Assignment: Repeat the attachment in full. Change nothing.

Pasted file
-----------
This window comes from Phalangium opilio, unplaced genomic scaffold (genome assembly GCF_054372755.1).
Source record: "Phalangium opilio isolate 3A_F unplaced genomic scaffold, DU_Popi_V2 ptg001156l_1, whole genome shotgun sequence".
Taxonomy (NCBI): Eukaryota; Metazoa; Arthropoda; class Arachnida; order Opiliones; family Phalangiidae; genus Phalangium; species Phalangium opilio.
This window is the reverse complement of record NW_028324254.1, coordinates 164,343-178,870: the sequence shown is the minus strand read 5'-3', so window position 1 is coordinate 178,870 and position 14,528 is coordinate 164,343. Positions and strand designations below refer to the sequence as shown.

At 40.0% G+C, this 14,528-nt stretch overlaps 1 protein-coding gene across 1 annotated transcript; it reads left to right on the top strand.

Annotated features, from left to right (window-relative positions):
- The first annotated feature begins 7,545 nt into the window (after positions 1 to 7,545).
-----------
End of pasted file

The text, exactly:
This window comes from Phalangium opilio, unplaced genomic scaffold (genome assembly GCF_054372755.1).
Source record: "Phalangium opilio isolate 3A_F unplaced genomic scaffold, DU_Popi_V2 ptg001156l_1, whole genome shotgun sequence".
Taxonomy (NCBI): Eukaryota; Metazoa; Arthropoda; class Arachnida; order Opiliones; family Phalangiidae; genus Phalangium; species Phalangium opilio.
This window is the reverse complement of record NW_028324254.1, coordinates 164,343-178,870: the sequence shown is the minus strand read 5'-3', so window position 1 is coordinate 178,870 and position 14,528 is coordinate 164,343. Positions and strand designations below refer to the sequence as shown.

At 40.0% G+C, this 14,528-nt stretch overlaps 1 protein-coding gene across 1 annotated transcript; it reads left to right on the top strand.

Annotated features, from left to right (window-relative positions):
- The first annotated feature begins 7,545 nt into the window (after positions 1 to 7,545).